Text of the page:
Crossbows are a popular choice for new and experienced bowhunters. They offer a short learning curve and precision accuracy – an excellent feature for bowhunting – and are a fantastic way to have a little fun with archery. Before bowhunting with a crossbow, check your local and state regulations regarding approved bowhunting equipment. Equipment specifications vary by state.

The crossbow’s short learning curve and accuracy are thanks to its design. The bow part of a crossbow looks like a standard bow, only smaller and mounted horizontally. Like conventional bows, crossbows come in recurve and compound varieties.


With a typical recurve or compound bow, the archer pulls the bowstring and holds it in place, either with their fingers or a release aid. A crossbow is different – the bowstring is locked and held in place by a mechanical latch rather than physical strength. This feature, called the cocked position, makes crossbows an excellent option for archers with injuries. Also, accuracy improves because you don’t have to struggle against the bow’s weight when aiming.

Standard bows are held with one hand on the grip and one hand on the bowstring. Crossbows, on the other hand, are fired from a shouldered position. Both hands and the shoulder support the crossbow, giving you a steadier aim, whether in a treestand or ground blind. You can also use bipods, tripods and shooting sticks to get a rock steady aim.

A telescopic scope can further improve your accuracy because it helps you take precision aim even at far-away targets. Enhanced aiming, of course, helps ensure proper shot placement, enabling you to take advantage of coveted shot opportunities while bowhunting.

Anatomy of a Crossbow

Stirrup – A metal frame located at the front of the crossbow. Place your foot inside the stirrup to secure the crossbow during cocking.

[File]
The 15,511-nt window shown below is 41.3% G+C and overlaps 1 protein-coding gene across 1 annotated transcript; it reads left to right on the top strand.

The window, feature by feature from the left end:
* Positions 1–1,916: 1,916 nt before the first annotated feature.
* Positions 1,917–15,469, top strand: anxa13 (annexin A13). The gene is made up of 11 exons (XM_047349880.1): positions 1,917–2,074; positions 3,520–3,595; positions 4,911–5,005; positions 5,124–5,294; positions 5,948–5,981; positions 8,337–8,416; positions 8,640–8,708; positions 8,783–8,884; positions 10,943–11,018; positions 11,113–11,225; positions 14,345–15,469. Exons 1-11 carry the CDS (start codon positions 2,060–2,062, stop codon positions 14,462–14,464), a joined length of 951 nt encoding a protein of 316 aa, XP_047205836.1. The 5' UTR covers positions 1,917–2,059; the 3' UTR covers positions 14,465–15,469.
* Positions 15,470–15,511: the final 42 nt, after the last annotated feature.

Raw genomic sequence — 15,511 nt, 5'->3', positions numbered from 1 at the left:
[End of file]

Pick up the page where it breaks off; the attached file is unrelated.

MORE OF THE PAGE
Stock – A stock is considered the body of the crossbow. All other parts of the crossbow are attached to the stock. The front of the stock where you grip the bow is called the foregrip. The rear of the stock that rests against your shoulder is called the buttstock.

Limbs – The limbs provide the bow’s power. They flex and store energy to propel the bolt. Recurve crossbows have curved limbs. Compound crossbows have a pulley system, called cams, at the end of the limbs.

Bowstring – The bowstring connects both limbs and transfers the bow’s energy to the bolt.

Rail – The top of the foregrip is called the rail. This is where the arrow sits and the bowstring slides across.

Trigger – Crossbows have a trigger mechanism, which releases the latch that holds the bowstring. The trigger also has a safety that prevents accidental misfires.

Crossbow Arrows, aka “Bolts”

Crossbow arrows, called bolts, are made of carbon fiber or aluminum. They are shorter than standard arrows and are made specifically for crossbows. It’s important to only use manufacturer-recommended crossbow bolts. Manufacturers specify bolt length, weight, nock type and fletching requirements.

Cocking Aids

A cocking aid makes cocking your crossbow easier. These devices hook onto the string and increase mechanical advantage. When you purchase a crossbow at your local archery store, the staff can teach you how to use a cocking device.

#Article from Bowhunting 360

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